Physicians at Howard University Hospital and Medical Tactile Inc., offer free Sure Touch Breast Exams during last month's annual Congressional Black Caucus Legislative Conference at the Walter E. Washington Convention Center in Northwest. PHOTO BY SHEVRY LASSITER
Physicians at Howard University Hospital and Medical Tactile Inc., offer free Sure Touch Breast Exams during last month's annual Congressional Black Caucus Legislative Conference at the Walter E. Washington Convention Center in Northwest. PHOTO BY SHEVRY LASSITER

I was so excited when I read the article “New Tool Helps Fight Blacks Fight Breast Cancer” in this week’s edition of The Washington Informer. As a cancer survivor, I am always interested in hearing about new developments in the diagnosis and treatment of this disease. Thank goodness there is now a non-radiation, no-pain method to detect breast tumors. Many women are completely turned off by the uncomfortable and often painful process of mammography, which exposes the patient to radiation every time it is used as a detection tool. With this new technology, more women, and hopefully more African-American women, will probably be less reluctant to have breast exams on a regular basis. That’s why I was also glad to read that Howard University Hospital is now using this new addition to the fight against breast cancer. Here’s hoping that more women will get this test and will be saved from the ravages of advanced-stage breast cancer.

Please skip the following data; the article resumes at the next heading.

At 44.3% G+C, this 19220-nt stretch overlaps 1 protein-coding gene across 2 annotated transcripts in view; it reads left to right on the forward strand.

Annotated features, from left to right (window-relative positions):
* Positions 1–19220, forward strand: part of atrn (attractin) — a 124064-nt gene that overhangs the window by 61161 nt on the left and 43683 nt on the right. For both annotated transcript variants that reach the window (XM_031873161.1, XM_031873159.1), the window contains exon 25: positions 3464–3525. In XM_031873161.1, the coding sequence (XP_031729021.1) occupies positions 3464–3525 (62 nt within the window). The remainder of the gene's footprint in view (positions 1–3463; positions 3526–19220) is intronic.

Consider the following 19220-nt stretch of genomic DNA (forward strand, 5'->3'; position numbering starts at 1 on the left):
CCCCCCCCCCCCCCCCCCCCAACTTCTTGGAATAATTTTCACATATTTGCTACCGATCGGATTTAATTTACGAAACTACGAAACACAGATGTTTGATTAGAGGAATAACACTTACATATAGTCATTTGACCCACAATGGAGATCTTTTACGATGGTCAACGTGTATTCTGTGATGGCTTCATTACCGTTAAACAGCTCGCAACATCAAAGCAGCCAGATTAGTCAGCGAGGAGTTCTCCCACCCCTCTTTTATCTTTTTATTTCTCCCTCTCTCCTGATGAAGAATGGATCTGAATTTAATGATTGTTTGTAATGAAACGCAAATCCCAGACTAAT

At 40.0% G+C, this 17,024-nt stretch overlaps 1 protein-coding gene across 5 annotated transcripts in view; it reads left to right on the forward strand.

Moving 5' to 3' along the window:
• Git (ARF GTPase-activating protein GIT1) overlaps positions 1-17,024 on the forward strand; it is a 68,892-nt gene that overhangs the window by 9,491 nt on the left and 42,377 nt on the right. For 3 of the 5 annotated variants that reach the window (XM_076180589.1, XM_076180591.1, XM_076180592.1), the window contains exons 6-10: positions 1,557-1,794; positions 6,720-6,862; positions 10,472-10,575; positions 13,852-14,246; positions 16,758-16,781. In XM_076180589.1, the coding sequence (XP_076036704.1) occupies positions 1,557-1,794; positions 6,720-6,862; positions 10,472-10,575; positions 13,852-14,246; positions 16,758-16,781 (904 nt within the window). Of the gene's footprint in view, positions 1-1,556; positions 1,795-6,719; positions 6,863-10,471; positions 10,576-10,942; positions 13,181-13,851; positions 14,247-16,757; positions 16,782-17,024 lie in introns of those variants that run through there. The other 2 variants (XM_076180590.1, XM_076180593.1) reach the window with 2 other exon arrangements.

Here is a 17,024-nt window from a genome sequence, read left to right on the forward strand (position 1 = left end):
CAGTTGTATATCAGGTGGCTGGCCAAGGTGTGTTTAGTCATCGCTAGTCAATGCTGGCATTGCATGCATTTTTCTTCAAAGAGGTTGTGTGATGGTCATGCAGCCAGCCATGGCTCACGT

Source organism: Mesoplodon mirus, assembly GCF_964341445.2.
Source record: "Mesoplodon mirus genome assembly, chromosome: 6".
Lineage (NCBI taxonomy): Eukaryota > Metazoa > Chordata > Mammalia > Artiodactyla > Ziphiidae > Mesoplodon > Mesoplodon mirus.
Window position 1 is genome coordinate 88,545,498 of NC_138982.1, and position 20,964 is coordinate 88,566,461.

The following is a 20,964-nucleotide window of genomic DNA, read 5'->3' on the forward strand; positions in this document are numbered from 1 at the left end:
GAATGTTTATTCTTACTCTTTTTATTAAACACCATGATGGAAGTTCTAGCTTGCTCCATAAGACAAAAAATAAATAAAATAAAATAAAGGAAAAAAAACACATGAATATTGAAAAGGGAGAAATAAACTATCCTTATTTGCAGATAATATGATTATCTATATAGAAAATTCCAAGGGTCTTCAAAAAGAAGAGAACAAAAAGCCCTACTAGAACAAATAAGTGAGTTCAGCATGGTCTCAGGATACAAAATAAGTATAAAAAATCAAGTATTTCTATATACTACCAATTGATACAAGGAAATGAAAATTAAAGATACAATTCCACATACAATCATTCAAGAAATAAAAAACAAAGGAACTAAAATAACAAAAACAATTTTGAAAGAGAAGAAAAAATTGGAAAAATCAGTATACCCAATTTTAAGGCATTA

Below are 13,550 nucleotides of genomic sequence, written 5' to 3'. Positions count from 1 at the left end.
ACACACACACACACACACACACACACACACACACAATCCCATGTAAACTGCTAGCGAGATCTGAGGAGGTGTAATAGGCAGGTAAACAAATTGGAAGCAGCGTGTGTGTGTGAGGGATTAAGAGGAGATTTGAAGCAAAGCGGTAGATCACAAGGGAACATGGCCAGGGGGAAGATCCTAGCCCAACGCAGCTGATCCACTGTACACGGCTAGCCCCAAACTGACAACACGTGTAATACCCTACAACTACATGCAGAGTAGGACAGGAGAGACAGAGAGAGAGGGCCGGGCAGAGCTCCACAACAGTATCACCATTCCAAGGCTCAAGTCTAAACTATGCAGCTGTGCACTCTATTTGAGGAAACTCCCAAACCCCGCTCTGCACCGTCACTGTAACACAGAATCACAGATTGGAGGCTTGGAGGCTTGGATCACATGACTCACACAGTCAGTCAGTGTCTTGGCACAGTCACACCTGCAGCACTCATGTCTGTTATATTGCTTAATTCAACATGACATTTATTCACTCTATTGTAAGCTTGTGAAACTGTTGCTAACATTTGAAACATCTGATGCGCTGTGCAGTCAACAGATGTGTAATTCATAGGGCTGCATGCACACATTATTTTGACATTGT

Vernice Stewart, Washinton, D.C.


Financial Supplements Should Target Jobless

The Washington Informer Financial Literacy Supplement, “Economic Equality” in the October 8, 2015 edition is full of great information. I love reading all of the supplements you have throughout the year, but the financial one, I think, is my favorite. Most of the information seems to be geared towards individuals who have jobs and have some sort of stability in their lives. I would like to see more information for those of us who are struggling payday to payday, trying to make ends meet for our families. Don’t get me wrong, it’s nice to read about people, especially Black people, who have money they can save and invest, and it does give me some hope. The article on payday loans was very helpful, because I was not too far away from using one last month, but decided not to, and your article just reinforced my decision. I just wish you could have information for those of us who are struggling, like what moves can we make to get ahead, when we just have enough to pay the bills.

Sandra Williams, Washington, D.C.

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